In addition to the advantageous structural features readily permitting collapsing of the plant support to a compact configuration for purposes of storage, the helical springs forming the horizontal support provide a very substantial surface for supporting the plant material. These springs have an inherent effective surface area which is substantially larger than that which could be economically attained through use of a single wire rod arrangement as disclosed in the known prior art. An effectively broad surface such as that provided by the helical springs results in substantially less damage to the plant material. Additionally, the plant materials are effectively retained in a fixed position on the helical springs in view of the fact that portions thereof will readily enter and engage the helixes of the spring. Furthermore, the resiliency of the helical springs provides a cushioning effect which results in a much more satisfactory support for a plant branch than does a rigid metal ring of the prior art.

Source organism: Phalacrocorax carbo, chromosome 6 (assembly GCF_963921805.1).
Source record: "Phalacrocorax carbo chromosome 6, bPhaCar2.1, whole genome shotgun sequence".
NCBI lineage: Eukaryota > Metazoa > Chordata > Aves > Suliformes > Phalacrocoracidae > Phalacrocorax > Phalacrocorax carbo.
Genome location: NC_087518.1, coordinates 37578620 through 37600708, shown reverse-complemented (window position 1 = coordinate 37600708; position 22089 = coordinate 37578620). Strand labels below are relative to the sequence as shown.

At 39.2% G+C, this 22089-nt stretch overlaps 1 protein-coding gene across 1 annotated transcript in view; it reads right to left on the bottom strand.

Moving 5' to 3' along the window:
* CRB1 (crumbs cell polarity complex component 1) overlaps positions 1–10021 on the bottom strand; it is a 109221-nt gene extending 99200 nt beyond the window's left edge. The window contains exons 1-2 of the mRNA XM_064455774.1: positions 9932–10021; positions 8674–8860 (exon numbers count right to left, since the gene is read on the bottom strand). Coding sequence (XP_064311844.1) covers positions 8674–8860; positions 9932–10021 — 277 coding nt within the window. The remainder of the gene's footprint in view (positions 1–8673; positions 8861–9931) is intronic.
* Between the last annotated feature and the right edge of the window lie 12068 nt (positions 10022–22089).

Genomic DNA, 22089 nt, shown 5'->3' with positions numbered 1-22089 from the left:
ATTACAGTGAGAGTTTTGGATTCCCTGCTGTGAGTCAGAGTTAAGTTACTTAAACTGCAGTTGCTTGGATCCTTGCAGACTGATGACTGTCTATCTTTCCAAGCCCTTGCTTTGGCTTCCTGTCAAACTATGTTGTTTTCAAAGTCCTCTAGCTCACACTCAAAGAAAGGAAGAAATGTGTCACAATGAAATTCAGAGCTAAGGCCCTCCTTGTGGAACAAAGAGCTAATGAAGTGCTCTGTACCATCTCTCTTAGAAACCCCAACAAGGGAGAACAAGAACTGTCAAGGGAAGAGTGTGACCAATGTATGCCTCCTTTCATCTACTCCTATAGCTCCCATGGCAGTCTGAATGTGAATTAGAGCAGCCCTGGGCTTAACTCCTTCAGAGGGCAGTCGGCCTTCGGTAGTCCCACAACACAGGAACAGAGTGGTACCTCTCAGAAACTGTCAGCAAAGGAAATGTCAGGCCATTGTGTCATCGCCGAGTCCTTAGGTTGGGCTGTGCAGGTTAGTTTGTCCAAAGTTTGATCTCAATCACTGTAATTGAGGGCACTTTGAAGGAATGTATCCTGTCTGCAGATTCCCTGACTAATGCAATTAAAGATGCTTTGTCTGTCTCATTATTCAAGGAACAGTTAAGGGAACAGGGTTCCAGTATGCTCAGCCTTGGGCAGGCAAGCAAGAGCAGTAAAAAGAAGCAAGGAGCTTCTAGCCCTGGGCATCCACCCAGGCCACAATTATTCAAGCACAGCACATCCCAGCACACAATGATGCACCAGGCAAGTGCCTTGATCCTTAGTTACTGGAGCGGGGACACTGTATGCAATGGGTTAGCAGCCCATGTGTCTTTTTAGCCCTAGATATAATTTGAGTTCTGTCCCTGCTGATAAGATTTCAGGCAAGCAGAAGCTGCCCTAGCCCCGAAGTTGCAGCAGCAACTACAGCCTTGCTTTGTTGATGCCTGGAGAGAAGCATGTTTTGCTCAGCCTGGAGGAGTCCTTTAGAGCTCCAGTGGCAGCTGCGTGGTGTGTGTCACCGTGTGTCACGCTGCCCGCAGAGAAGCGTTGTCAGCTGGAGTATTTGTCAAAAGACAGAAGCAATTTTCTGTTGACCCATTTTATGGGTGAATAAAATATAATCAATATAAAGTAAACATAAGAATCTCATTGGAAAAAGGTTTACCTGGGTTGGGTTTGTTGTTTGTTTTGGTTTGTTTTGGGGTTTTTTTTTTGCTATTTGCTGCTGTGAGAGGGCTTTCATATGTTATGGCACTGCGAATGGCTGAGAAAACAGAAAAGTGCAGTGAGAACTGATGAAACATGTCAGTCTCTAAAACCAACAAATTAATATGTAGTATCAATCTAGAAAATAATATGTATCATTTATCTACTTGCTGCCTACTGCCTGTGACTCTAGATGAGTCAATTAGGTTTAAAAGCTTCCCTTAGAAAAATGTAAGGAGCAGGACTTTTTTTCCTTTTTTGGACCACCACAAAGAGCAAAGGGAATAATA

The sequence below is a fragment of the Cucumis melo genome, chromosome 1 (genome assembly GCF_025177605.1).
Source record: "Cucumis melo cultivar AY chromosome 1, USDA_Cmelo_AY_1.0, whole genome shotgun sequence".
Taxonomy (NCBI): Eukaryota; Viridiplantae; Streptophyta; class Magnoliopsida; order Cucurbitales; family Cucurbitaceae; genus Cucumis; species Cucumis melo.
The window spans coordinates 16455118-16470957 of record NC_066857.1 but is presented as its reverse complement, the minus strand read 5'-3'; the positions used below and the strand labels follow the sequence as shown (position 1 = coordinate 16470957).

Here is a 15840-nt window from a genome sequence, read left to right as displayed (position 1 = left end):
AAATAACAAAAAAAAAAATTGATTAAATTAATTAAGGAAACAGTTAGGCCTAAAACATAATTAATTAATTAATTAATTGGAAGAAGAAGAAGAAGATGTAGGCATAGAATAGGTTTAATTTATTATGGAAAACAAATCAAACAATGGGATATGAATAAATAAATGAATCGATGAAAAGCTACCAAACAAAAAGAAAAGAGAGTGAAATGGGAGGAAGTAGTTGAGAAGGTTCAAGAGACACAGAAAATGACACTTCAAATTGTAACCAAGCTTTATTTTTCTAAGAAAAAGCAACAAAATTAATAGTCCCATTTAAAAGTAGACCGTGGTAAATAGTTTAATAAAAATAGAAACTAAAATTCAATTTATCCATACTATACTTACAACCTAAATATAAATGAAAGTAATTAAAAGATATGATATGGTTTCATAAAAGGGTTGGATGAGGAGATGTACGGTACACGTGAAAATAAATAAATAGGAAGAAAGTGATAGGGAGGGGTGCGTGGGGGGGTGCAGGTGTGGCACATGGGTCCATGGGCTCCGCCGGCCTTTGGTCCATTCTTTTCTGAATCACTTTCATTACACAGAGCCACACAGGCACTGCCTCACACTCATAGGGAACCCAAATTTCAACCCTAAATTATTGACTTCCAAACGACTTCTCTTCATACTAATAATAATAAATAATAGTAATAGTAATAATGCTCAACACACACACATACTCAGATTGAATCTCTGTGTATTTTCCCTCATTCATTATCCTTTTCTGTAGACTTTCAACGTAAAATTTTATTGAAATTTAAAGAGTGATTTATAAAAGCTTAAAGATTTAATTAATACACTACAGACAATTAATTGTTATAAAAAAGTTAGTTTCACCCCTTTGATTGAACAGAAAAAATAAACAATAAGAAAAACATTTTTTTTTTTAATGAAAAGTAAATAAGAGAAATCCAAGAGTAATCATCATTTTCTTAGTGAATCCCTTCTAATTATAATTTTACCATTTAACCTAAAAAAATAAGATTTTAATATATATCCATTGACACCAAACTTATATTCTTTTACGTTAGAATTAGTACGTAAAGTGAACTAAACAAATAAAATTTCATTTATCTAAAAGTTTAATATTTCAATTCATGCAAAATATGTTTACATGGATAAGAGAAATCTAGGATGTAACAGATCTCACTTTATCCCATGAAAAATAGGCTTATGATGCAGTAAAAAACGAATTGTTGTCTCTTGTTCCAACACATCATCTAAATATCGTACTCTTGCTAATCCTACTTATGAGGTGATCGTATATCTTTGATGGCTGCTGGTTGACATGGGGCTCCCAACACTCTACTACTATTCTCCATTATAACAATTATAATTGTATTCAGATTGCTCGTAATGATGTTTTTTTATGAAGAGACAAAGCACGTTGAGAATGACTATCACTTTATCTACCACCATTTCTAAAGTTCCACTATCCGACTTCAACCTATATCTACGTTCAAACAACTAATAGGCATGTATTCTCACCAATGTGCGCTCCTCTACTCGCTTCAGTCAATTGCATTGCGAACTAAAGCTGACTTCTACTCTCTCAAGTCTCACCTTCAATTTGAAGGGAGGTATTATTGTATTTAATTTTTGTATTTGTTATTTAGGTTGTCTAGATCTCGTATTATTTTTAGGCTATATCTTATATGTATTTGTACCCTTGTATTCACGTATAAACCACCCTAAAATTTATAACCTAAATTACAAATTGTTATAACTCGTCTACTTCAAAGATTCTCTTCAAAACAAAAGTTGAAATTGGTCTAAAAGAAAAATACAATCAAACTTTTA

These and other objects and advantages of this invention will be readily apparent in the following detailed description of an embodiment thereof and the accompanying drawings clearly illustrating this embodiment.
FIG. 1 is an elevational view of a plant support embodying this invention and disposed in an operative, assembled configuration.
FIG. 2 is a horizontal sectional view taken along line 2--2 of FIG. 1.
FIG. 3 is a fragmentary vertical sectional view taken along line 3--3 of FIG. 2.
FIG. 4 is a elevational view of the plant support assembled into a storage or collapsed configuration with the springs threaded onto the legs.
FIG. 5 is a fragmentary elevational view of the plant support as viewed from the right side of FIG. 4.
Having reference to the drawings, specifically FIG. 1, a plant support 10 embodying this invention is shown positioned in an upright operative configuration for the support of a plant. Forming the plant support is a leg structure including three elongated legs 11 and three circular support elements 12, 13 and 14. Each of the elongated legs 11 is fabricated from a wire rod capable of providing the necessary structural support but having a predetermined degree of resiliency. All of the legs are mechanically secured together at one end by suitable fastening means 15. This fastening means 15 in the illustrated embodiment preferably comprises a helical clamping spring which is wound onto the parallel and adjacently disposed end portions of the legs 11 in clamping relationship. This clamping spring 15 secures the three leg elements to each other and prevents longitudinal displacement thereof.